Besides obvious challenges like fewer international students, potential new virus outbreaks as students mingle, and managing shielding in mass accommodation, this creates a range of issues: from much higher general anxiety levels on arrival to rows between shut-in housemates. As a brand experience – which universities certainly are – spending 50 to 80% of your day in your bedroom means a very different view of the city and university. Marketers often look at a ‘typical day’ and how their brand fits: we can now see that a student’s typical day this year will be fundamentally different. So as a brand and a business, universities need to make sure they are seen as vital, helpful and customer-focused in this new day.

I’m sure everyone has seen the headlines over what’s been happening at many UK universities – and the outcry that many students feel they have been shortchanged. The UK’s high fees mean students now view themselves more clearly as customers in a competitive market, so it is valid to bring in business comparisons and the threat here is the same: there have now been major shifts in the markets that change the way you must serve them. Those that don’t listen carefully to new customer needs and pivot major aspects of the offer quickly and visibly, will certainly lose some of their best customers. Some big, well-known players will see their position challenged and those without a strong market position may go out of business. It will be really interesting to see how this maps out over the next few weeks as stricter, local lockdowns are imposed, and students feel even more cheated.

Universities exist partly to challenge the status quo and innovate across many areas, and many do the first steps well – but they need to apply these tools to their own operations. They have useful major assets such as buildings, staff, existing students (and often large green spaces and money) all of which needs to be looked at afresh to maximise them for a post-Covid market.

One thing 100% of students will still have and use is a phone, and that is most likely the single most important channel now, to go beyond basic information and really push the limits… so how can a tertiary-sector brand address more customer needs, reassure and retain customers day-to-day? How much can an institution go beyond this to build a new sense of connection, community and loyalty in a strange post-Covid world?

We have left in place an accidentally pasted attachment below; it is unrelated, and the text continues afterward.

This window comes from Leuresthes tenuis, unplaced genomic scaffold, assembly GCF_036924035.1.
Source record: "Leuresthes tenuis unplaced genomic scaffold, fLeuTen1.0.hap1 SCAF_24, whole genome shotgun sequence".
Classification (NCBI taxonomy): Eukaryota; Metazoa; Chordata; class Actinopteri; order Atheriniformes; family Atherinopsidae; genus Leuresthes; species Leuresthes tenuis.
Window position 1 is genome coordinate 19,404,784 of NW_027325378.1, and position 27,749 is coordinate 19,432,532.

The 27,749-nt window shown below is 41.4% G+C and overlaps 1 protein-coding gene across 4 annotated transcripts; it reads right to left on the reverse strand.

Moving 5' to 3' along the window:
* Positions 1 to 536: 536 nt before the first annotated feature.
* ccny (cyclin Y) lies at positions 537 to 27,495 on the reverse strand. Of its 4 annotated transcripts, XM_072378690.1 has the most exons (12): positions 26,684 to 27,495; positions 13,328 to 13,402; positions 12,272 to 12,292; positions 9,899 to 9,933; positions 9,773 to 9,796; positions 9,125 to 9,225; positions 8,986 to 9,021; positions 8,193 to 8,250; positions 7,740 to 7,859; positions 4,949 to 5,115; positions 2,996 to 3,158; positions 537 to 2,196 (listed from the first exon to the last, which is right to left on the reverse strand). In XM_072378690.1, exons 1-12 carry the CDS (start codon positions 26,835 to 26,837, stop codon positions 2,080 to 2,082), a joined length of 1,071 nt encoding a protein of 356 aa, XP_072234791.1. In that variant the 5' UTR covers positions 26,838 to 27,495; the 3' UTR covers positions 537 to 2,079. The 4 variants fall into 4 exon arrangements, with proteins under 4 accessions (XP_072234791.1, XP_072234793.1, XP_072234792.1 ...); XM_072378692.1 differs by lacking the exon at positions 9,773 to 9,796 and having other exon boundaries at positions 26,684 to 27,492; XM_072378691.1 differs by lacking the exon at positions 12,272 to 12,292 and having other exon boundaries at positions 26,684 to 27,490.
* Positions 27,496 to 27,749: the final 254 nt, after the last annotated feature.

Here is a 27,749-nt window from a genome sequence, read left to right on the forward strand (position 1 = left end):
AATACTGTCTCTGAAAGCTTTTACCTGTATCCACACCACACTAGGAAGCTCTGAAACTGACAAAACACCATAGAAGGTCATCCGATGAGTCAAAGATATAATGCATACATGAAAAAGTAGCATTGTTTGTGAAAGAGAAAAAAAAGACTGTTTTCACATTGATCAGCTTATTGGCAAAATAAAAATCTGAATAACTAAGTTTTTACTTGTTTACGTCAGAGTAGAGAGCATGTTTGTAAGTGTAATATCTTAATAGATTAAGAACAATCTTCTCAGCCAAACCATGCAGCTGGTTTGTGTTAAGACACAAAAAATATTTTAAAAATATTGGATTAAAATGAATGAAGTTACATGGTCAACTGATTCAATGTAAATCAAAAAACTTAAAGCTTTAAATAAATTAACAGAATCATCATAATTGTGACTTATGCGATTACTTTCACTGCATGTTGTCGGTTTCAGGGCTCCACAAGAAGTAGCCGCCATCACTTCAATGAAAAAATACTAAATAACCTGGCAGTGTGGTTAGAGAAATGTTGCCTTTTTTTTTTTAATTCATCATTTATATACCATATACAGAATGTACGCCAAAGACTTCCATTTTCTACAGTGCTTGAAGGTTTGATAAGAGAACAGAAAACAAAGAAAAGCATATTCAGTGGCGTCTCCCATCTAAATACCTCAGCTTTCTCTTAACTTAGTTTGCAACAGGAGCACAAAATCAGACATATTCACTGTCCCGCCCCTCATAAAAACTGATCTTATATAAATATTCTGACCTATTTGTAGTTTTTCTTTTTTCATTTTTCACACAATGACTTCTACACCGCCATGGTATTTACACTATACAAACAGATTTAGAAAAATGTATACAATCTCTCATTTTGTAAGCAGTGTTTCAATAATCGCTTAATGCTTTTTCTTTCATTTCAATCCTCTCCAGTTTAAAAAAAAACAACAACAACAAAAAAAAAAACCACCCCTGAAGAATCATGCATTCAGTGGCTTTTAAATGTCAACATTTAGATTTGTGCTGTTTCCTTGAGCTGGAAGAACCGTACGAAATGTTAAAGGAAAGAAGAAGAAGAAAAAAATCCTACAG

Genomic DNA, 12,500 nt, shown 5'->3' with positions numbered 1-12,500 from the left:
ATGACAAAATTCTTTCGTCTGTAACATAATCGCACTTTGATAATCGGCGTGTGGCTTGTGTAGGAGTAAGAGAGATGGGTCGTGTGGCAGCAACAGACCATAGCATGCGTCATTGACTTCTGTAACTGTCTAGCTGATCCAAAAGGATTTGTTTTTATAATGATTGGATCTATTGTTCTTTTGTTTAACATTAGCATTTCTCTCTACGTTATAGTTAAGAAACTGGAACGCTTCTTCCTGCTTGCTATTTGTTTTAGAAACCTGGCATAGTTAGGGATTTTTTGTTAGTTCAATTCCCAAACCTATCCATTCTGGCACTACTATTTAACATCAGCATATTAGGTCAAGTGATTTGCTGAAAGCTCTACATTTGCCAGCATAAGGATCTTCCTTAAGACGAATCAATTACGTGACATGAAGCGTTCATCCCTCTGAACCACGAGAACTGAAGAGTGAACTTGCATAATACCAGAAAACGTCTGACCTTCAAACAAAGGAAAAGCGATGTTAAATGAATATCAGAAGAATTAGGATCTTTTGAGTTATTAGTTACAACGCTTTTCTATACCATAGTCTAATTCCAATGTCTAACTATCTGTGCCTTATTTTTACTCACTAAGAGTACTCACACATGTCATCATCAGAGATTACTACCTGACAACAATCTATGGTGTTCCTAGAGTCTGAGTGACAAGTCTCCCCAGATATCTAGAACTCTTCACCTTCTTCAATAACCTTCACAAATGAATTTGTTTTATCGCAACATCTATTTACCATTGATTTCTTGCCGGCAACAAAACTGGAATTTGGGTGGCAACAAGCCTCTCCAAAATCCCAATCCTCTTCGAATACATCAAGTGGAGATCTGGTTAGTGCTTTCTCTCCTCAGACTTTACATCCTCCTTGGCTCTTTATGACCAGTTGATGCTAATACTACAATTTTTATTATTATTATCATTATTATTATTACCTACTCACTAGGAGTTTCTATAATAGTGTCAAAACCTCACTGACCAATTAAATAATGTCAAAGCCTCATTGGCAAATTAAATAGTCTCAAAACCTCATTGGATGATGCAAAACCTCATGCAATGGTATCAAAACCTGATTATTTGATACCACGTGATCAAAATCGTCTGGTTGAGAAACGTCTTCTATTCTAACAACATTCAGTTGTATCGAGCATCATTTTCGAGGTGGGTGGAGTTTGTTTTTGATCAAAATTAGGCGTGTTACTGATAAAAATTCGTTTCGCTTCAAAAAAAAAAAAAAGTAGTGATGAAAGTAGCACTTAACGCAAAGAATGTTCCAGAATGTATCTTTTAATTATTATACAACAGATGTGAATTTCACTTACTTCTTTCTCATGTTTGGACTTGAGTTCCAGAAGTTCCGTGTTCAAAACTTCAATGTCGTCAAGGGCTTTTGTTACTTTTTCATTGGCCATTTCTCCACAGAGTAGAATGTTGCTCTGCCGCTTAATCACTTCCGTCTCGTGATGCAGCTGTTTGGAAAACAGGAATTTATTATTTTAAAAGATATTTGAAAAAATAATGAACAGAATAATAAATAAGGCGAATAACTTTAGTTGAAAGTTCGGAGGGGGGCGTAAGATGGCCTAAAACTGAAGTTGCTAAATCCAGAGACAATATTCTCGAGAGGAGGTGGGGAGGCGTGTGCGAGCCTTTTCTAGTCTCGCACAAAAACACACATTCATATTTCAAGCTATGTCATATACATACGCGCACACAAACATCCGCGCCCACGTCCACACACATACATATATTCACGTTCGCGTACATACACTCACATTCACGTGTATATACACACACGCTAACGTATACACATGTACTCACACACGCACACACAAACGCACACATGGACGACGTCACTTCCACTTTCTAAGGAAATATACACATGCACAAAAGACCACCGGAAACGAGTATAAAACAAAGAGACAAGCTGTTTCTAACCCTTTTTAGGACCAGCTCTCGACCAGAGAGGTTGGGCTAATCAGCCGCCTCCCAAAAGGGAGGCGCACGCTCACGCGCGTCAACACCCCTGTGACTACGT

Thinking of students as customers and thinking digital-first will no doubt feel uncomfortable, the changes will be hard to do and there will be tough decisions to be made along the way: but clearly the virus has fundamentally changed the market and not just for a year, so the prize is substantial and the price of inaction is high.

One need look no further than your typical city centre to see that centuries-old habits, like commuting to work, have vanished in weeks, and perhaps forever, laying waste to whole ecosystems of businesses and institutions. As Jane Smaje of McKinsey put it “we are now in a winner-takes-all market. The top 1-2% of companies that adapt well will win hugely. I’ve seen companies achieve in 10 days things they say used to take 10 months …”

Thinking like a company may seem anathema to a university but the fact is, Covid has brought both big threats and big opportunities, and the first-movers who see this and act will have happier students and a much stronger future position in an uncertain world.